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They wrote the book
America has been exporting torture methods for a long time

May 26, 2004
iranian.com

In the famous movie from the 1960's directed by Costa Gavras, State of Siege, about the Tupamaros of South America, there is a scene that takes place in a police academy in the U.S. where torture is taught to extract information from political prisoners, especially Marxist led guerillas fighting U.S. backed dictatorships in Latin America. That is a scene from the past, but it shows a man is sitting, bound and naked, his genitals connected to wires -- where he would receive electric shock. Look familiar?

The US government and its agencies, especially the CIA, have long been involved in teaching other countries how to use torture in the interrogation of prisoners. The CIA and Mossad were involved in creating the Shah's notorious secret police, SAVAK that was instrumental in the crackdown and torture of its opponents. Savak used the methods that are now widespread in Evin prison. In fact, the infamous Evin prison was built during the reign of the last Pahlavi King.

Tortures such as using hot beds, electrical shocks, rape, flogging, putting prisoners in an upside down position, and various forms of psychological abuse were only a few of the techniques that have become widespread in the prisons of the Islamic regime. According to many former political prisoners, the prison guards and torturers were from the Shah's time.

In Latin America, where torture was widespread in the former juntas supported by the US government, all the same or similar methods were used to extract confessions from the prisoners. Families were brought in and tortured in front of the prisoners in order to demoralize them. The use of torture in Latin America by different secret police agencies is still a scar on a foreign policy that condoned its usage.

Therefore, when the story of Abu Ghraib prison and the use of torture came out and it was reported first by "60 Minutes II" and then by the famous and brave New Yorker reporter, Seymour Hirsch, it was not a surprise. For most people, the surprise lay in the fact that America invaded Iraq to save the Iraqis from the torture chambers of Saddam Hussein's regime, and then some of those same invaders used many of Saddam's methods.

The naked exhibition of Iraqi civilians, who by various accounts were rounded up as "suspects" without being formerly charged, was an inhuman form of torture totally unacceptable by all international laws and especially humiliating in the Islamic world. The horrible photos spoke louder than words. They were scenes right out of a horror movie, etched forever in our minds.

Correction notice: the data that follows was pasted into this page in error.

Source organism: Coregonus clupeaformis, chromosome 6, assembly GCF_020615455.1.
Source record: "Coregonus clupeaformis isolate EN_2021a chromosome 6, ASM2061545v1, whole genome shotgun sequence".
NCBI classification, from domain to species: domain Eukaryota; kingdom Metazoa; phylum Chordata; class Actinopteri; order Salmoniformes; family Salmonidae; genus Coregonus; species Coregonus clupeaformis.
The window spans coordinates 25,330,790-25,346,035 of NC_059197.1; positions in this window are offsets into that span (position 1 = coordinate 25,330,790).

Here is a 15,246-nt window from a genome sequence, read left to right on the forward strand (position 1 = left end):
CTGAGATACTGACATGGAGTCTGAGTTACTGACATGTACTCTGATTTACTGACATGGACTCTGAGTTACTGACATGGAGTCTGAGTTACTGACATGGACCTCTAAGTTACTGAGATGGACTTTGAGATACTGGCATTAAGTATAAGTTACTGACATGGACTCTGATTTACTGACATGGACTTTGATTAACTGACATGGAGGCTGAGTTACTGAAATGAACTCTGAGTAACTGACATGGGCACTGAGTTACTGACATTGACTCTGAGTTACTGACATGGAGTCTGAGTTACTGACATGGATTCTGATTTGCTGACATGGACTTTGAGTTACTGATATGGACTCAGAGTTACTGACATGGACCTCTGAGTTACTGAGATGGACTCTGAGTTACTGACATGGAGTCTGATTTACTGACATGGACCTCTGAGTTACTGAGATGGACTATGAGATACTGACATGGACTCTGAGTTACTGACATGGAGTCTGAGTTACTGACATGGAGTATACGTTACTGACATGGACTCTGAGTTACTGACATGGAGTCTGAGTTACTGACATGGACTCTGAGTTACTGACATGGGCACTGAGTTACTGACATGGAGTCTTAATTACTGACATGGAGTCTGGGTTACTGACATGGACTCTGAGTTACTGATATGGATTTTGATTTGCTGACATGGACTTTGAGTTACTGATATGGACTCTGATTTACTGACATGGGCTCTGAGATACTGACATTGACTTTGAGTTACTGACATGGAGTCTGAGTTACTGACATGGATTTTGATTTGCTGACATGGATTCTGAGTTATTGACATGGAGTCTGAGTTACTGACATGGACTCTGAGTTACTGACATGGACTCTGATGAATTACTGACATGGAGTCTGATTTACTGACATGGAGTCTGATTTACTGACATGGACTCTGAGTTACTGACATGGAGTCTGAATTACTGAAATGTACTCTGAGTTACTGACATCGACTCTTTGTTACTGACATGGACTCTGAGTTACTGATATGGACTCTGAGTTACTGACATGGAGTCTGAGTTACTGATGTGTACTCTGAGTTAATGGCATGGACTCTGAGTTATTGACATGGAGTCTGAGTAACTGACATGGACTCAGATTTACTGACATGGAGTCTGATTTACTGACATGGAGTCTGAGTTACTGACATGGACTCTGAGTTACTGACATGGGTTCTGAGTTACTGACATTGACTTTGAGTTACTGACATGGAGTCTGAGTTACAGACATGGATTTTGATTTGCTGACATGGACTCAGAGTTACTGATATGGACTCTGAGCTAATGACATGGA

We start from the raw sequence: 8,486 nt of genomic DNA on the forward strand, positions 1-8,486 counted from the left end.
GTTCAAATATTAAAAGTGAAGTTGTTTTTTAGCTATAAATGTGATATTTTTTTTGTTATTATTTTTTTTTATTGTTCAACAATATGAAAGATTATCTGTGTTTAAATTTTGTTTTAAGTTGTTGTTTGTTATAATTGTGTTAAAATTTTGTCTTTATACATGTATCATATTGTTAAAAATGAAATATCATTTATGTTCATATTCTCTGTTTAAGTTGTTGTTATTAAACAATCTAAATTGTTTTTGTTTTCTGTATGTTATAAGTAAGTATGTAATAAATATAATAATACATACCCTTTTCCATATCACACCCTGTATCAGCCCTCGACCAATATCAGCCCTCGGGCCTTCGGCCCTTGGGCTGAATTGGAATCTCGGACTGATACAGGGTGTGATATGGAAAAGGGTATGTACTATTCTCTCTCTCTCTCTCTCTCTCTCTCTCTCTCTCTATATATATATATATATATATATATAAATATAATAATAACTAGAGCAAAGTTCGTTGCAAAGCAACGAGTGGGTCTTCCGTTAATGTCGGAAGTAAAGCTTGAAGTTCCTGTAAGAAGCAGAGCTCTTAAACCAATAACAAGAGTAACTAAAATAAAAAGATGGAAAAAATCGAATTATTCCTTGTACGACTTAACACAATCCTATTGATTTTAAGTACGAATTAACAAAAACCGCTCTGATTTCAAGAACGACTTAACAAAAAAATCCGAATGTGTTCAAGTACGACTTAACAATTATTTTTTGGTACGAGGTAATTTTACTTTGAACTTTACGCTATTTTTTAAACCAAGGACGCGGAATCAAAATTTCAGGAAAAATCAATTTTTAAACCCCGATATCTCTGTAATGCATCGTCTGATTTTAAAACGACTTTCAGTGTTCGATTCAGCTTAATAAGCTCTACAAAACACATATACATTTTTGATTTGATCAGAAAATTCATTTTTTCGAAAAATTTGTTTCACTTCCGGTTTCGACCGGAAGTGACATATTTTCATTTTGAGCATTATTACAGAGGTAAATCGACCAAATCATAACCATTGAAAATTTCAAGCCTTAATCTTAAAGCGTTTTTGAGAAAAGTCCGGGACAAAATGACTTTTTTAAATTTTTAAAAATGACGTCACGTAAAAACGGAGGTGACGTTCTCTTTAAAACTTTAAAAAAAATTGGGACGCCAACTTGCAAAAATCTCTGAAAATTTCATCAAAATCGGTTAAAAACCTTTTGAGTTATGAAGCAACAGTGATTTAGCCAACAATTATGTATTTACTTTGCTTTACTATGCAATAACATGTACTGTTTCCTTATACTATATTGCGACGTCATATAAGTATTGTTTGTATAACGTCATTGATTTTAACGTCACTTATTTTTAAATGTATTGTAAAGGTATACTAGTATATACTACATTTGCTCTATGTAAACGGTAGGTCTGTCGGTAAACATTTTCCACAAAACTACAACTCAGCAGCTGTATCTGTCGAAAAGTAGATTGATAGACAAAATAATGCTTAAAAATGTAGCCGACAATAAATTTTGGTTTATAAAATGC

The US government maintains that only a few people were involved in these atrocities and that they acted alone. It is hard to believe that in the most advanced military apparatus in the world, the higher ranks of the US military were not aware of what was going on, and that just a few of its young men and women in the uniform had acted solo.

But the fact remains that nothing is done without the knowledge of a "few not so Good men" and all that takes place is done according to the rules and regulations set by the army. In any military unit or army in the world, no one in the lower positions can act alone without having the blessing of the higher ranks or on specific orders.

Torture has been used throughout the world, mainly by repressive regimes. But when the greatest democracy in the world uses torture as a means to find Al Qaida members or other individuals linked to this terrorist organization, and when it subsequently revealed that most prisoners were innocent civilians with no link whatsoever to any terrorist organization, torture becomes even more shocking.

To go to war under the pretext of nonexistent WMD's, to drag the nation into an unwanted and bloody war, to spend billions of dollars of tax dollars an undesired cause, is bad enough. The torture and rape of Iraqis at the hands of American and British soldiers is unconscionable. Similarly, the brutal killing of Nick Berg and Daniel Pearl at the hands of their captors, have only made this war and its aftermath, more chilling and disgusting. Their lives were cut so short when in fact they had no say or desire to be part of this unholy war.

The world today is upside down; Saddam is in a prison guarded by his captors, overseen by the Red Cross. Yet Iraq is in flames, the Iraqis who were supposed to be saved are being killed daily in bomb blasts, even at their wedding ceremonies. Torture is not attributed any longer to repressive regimes. It is used in Afghanistan, Guantanamo Bay and Abu Ghraib. 

Let's just pray that we have not given Osama bin Laden another excuse to create many more 9/11s! Let's hope, for the sake of humanity and the Iraqi people who have been victimized for decades, that June 30th is a calendar date that will bring about final peace and no more torture. 

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